This past week started out with a 6:30AM arrival at the Anglican Church on Sunday morning. I was privileged to preach for 150 people at the first service and 300 people at the second service. Reuben translated my sermon on the story of Naaman (which I first retold in an East African setting) showing how God had something to teach him before healing him. As with Naaman, God often uses our trials to teach us humility, obedience, and perseverance. It was a joy to work with Reuben and we became very good friends even though we were only together for a few days. Ezra, the son of my host family, came home on a school break to translate for me this past week.
We were able to complete the courses I had planned to teach. Pastor Damson of Nyakato told me that the people of his church have been praying diligently for us here in Geita. I believe that God truly answered, because sometimes it was a real struggle to concentrate for many hours a day. The big challenge is to clearly communicate eternal Truths in simple words that can be translated accurately into another language. We made it through Sacramental Studies, Liturgy as Worship, and various Issues of Ministry in East Africa. The students were eager to learn and always had great attitudes. It was an encouragement to be greeted each morning with enthusiastic smiles and many “Yesu Asifiwe!” -- “Amena!”
The weather has been comfortable overall, with a few hot days and a couple rainy days (God smiling down his blessing). The food is good, simple, and not much variety (Would you like rice or ugali?) I am well cared for and fussed over as if I am an important dignitary who is not allowed to carry anything or walk anywhere (May I take your bag please?) I keep asking many questions to help me understand some African ways of thinking (Why is the music at church always played at full volume on huge speakers?) I wonder sometimes who is learning more: myself or my students. I believe that this is a two way street. I am not the one with all the answers. Our African brothers have much to teach us if we are willing to have an open heart and mind.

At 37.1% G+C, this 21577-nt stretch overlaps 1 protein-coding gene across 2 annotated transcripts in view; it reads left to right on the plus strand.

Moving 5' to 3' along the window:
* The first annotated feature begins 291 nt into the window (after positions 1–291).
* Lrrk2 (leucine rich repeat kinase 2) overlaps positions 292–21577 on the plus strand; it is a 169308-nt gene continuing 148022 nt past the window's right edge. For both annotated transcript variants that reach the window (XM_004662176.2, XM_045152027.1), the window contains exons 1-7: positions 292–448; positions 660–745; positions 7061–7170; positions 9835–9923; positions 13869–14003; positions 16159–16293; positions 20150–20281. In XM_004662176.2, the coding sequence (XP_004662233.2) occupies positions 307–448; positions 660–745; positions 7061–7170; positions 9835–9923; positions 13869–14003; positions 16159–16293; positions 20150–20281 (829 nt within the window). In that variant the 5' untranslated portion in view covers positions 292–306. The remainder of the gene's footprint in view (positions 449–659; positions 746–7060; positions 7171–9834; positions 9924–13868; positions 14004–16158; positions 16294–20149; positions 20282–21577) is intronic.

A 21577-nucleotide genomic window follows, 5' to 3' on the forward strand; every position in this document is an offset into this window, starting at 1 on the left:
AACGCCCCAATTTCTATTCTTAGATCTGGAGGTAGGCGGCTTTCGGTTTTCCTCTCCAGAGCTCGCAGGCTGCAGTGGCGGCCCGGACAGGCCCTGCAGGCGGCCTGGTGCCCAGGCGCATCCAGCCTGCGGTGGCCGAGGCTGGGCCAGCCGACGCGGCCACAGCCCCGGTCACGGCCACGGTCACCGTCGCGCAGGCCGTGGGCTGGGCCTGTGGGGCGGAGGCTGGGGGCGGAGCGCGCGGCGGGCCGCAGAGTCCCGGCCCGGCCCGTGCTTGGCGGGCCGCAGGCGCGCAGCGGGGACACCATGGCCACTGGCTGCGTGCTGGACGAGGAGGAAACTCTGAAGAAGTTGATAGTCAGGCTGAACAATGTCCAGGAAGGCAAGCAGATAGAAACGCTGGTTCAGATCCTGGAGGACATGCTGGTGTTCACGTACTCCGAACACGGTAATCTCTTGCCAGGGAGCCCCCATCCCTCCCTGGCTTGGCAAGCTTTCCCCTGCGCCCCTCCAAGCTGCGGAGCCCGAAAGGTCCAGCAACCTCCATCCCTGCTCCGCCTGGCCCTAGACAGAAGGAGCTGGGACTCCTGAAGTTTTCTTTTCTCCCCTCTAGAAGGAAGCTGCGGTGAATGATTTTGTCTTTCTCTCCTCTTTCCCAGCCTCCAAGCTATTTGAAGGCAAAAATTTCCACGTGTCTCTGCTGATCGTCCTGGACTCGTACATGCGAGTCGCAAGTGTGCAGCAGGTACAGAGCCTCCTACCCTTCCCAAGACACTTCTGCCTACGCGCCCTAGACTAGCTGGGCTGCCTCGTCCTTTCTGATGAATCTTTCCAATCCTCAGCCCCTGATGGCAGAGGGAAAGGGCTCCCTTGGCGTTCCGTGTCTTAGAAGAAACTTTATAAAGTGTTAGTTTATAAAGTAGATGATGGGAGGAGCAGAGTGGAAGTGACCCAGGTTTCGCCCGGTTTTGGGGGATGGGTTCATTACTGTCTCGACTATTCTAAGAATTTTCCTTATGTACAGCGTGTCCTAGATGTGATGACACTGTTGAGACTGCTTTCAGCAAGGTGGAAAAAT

Geita is an interesting town. It has over 100,000 people in it, but you wouldn't know it by walking around. Once you get off the main street, it quickly becomes a mixture of rural and city life. There are many homes of all sizes and types surrounded by gardens, chickens, goats, donkeys, and cows. Throw in a variety of shops and businesses and intertwine the whole place with rough dirt streets and winding footpaths. I was able to get one good afternoon in walking around enjoying the noise and scenes of the everyday life for regular Tanzanians.
I had some fun with the students on our last day of class. I was joking with them that if anyone failed the final exam, they would have to do some pushups. After the test was over, I asked who thought they had failed, and about 8 men raised their hands. I said, “Come on, join me on the floor!” So, the men and I did a bunch of pushups together with a lot of clapping and cheering going on. They thought it was the funniest thing they had ever seen – the "mwalimu" on the floor with his students! Ah, what fun! I bet this is one class they will never forget.
Now it’s off to Mwanza to teach another class. I will be teaching these same courses to a new group of church leaders. It will be great to be working with my good friend Pastor Damson again.
May the peace of Christ be with you,